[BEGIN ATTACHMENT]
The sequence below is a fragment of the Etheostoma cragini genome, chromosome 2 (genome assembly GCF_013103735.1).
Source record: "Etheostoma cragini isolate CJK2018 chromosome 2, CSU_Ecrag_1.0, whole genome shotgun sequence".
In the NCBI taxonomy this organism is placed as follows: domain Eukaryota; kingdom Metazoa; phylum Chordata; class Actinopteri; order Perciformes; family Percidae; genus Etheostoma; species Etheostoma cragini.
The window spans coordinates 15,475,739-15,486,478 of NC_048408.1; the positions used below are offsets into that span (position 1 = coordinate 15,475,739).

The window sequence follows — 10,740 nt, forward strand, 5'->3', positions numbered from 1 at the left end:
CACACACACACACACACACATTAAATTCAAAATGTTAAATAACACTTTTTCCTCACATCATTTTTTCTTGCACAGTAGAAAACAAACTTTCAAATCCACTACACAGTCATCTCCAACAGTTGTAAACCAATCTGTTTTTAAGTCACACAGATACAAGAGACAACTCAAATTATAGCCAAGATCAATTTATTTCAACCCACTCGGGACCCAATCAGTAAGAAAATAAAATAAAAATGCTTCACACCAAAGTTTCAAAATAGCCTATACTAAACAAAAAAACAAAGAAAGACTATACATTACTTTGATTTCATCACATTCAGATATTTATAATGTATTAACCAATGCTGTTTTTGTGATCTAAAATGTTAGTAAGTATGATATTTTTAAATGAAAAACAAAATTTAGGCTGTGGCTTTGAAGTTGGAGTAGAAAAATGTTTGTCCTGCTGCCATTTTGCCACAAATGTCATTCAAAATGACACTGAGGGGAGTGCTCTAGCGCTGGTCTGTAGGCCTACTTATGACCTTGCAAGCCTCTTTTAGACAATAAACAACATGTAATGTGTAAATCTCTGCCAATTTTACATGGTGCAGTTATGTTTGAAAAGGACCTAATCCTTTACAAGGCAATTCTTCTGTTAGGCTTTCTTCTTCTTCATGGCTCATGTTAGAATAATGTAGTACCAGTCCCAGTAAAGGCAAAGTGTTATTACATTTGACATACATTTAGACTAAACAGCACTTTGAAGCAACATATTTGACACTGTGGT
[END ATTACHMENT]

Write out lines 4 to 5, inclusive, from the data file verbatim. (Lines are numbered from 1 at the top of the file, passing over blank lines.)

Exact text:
The window spans coordinates 15,475,739-15,486,478 of NC_048408.1; the positions used below are offsets into that span (position 1 = coordinate 15,475,739).

The window sequence follows — 10,740 nt, forward strand, 5'->3', positions numbered from 1 at the left end: